Possible problems reported with diabetes drug Invokana

invokana bottles

The Food and Drug Administration is sending a public alert, warning that an increase in leg and foot amputations has been reported in patients in an ongoing clinical trial of canagliflozin, a diabetes drug with the brand names Invokana and Invokamet.

Though the FDA says it hasn’t yet determined whether canagliflozin actually increases the risk of these amputations, it considers the reports a “new safety issue” and it’s investigating.  The agency promises an update on this after it obtains more information.

Canagliflozin is a prescription medicine used with diet and exercise to lower blood sugar in adults with type 2 diabetes. It belongs to a class of drugs called sodium-glucose cotransporter-2 (SGLT2) inhibitors. Canagliflozin lowers blood sugar by causing the kidneys to remove sugar from the body through the urine. It is available as a single-ingredient product under the brand name Invokana and also in combination with the diabetes medicine metformin under the brand name Invokamet.

Amputations twice the rate


The clinical trial in which these problems were observed is the Canagliflozin Cardiovascular Assessment Study (CANVAS). The increased risk of leg and foot amputations was identified by the trial’s independent data monitoring committee .  It reported that amputations occurred about twice as often in patients treated with canagliflozin compared to patients treated with a placebo. An interim analysis showed that over a year’s time, the risks of amputation for patients in the trial were equivalent to:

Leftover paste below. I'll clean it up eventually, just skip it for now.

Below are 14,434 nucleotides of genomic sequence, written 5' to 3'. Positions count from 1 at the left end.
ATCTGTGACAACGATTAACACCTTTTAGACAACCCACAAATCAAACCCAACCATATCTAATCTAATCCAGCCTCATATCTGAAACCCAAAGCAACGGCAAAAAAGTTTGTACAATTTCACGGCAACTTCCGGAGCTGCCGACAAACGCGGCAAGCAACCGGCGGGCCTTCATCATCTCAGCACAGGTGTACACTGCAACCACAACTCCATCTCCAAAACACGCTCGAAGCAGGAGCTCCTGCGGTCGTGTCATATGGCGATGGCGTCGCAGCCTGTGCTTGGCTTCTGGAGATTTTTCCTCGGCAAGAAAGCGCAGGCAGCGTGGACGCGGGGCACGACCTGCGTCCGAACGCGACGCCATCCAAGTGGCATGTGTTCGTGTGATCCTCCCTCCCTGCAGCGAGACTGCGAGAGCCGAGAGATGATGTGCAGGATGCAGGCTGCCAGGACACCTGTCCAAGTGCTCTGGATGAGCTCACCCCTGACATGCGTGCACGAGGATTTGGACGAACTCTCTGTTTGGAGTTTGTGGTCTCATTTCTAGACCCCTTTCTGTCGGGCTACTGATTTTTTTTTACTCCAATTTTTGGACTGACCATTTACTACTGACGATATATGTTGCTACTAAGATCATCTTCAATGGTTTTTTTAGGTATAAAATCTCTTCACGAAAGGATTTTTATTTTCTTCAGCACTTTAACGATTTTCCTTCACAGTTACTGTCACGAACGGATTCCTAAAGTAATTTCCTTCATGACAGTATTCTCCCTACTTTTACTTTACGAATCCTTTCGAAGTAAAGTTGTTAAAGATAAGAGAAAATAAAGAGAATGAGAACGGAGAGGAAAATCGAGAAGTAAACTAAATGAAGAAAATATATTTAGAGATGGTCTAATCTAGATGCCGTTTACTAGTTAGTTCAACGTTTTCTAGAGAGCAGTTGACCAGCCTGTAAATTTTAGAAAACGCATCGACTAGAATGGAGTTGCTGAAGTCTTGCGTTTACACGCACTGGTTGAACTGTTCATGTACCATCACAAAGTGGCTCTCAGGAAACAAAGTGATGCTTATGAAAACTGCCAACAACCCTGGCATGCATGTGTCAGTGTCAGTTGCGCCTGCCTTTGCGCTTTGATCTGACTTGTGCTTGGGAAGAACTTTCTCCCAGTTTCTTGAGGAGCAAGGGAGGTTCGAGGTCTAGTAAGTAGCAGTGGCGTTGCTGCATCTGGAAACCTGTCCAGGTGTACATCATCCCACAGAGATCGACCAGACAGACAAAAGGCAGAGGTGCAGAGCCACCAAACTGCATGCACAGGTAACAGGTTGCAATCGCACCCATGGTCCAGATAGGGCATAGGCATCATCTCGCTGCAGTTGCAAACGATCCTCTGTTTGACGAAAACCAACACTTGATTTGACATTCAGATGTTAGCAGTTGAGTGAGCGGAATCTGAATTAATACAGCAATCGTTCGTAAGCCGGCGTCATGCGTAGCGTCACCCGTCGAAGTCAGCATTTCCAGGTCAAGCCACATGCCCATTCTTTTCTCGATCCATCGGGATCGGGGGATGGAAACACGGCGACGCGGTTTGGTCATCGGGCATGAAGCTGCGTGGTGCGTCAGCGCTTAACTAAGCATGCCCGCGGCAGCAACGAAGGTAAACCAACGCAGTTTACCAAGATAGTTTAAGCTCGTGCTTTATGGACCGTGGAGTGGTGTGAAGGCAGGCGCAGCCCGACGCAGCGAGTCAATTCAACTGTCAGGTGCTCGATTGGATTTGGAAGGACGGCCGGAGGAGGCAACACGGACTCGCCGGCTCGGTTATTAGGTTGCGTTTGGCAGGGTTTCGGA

• 7 out of every 1,000 patients treated with 100 mg daily of canagliflozin
  • 5 out of every 1,000 patients treated with 300 mg daily of canagliflozin
  • 3 out of every 1,000 patients treated with placebo

Even with this information, the data monitoring committee has recommended that the CANVAS trial continue. Patients in the CANVAS trial have been followed for an average of 4.5 years to date.

The monitoring committee reports that a second, similar trial evaluating canagliflozin, the CANVAS-R trial, has not shown the same risks of increased leg and foot amputations to date. Patients in the CANVAS-R trial have been followed for an average of 9 months.

The FDA cautions patients not to stop or change their diabetes medicines without first talking to their health care professional. Patients taking these drugs should notify their health care professionals right away if they notice any new pain or tenderness, sores or ulcers, or infections in their legs or feet.

 

 

About the Author

Ed Tobias

Ed Tobias brings more than four decades of reporting and news management experience to his work at Rx411. Tobias managed news coverage for Associated Press Radio for over twenty years. This included coverage of the 9/11 attacks, the Iraq War, Hurricane Katrina, the death of Princess Diana, the Challenger and Columbia shuttle disasters and national election primaries, conventions and campaigns. He was part of the team that built AP’s on-line video operation. Prior to joining AP, Tobias was News Director at all-news WTOP in Washington, D.C.